A better understanding into how genes make us prone to allergies

Slight alterations in the ETS1 protein level can lead to allergic inflammation.

New research is bolstering scientific understanding behind why some people are more prone to allergies than others. Researchers in Penn’s Perelman School of Medicine identified how genetic differences that alter a specific protein called ETS1 can affect our body’s response to allergies. They found that small changes in ETS1 in an animal model can lead to an increased likelihood for allergic reactions that cause inflammation. The findings were published recently in Immunity.

Side-by-side, researchers Golnaz Vahedi and Jorge Henao-Mejia
Golnaz Vahedi and Jorge Henao-Mejia, both of the Perelman School of Medicine (Image: Penn Medicine News)

The United States Centers for Disease Control and Prevention reports that allergies rank as the sixth most prevalent cause of chronic illness in the U.S., resulting in an annual expenditure exceeding $18 billion. While previous research has established a strong genetic basis for allergies and identified specific genetic sequence variations which predispose for these chronic diseases, how our DNA can affect our chances of developing an allergy remains unclear. But understanding this could lead to improved research and potential new treatments.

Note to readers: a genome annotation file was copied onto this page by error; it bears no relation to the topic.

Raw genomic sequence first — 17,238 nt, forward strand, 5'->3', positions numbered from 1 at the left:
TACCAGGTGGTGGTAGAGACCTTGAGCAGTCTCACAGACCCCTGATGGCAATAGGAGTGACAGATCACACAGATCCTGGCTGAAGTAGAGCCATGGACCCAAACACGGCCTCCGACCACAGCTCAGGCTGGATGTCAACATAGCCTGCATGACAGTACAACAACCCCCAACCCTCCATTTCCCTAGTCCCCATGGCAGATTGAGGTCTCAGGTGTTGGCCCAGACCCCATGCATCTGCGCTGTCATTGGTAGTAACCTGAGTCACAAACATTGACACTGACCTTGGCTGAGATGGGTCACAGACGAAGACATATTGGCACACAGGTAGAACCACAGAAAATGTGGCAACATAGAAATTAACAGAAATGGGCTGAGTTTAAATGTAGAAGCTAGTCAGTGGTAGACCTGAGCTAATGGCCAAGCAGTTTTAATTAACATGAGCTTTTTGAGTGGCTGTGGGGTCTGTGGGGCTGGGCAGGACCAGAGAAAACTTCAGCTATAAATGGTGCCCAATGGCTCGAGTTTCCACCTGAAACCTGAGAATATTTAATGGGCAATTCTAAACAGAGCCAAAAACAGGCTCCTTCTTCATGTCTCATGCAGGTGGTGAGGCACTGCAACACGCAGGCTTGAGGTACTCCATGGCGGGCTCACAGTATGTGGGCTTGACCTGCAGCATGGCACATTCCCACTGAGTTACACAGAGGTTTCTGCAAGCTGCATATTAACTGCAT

By using modern genomics and imaging techniques, a collaborative team of researchers co-led by Penn’s Golnaz Vahedi, an associate professor of genetics, and Jorge Henao-Mejia, an associate professor of pathology and laboratory medicine, found that the ETS1 protein plays a role in controlling a type of immune cell called CD4+ T helper cells, which are important in allergic reactions and help orchestrate the immune response by activating and coordinating other immune cells.

DNA interactions within the genomic segment encompassing the ETS1 gene control how much of the ETS1 protein is made. 

“We discovered that these interactions, work like a dimmer switch,” says Vahedi. “When there are changes in the DNA in this area, it can mess up the dimmer switch, causing problems with controlling the ETS1 protein. This can lead to imbalances in our immune cells and cause allergic inflammations."

Read more at Penn Medicine News.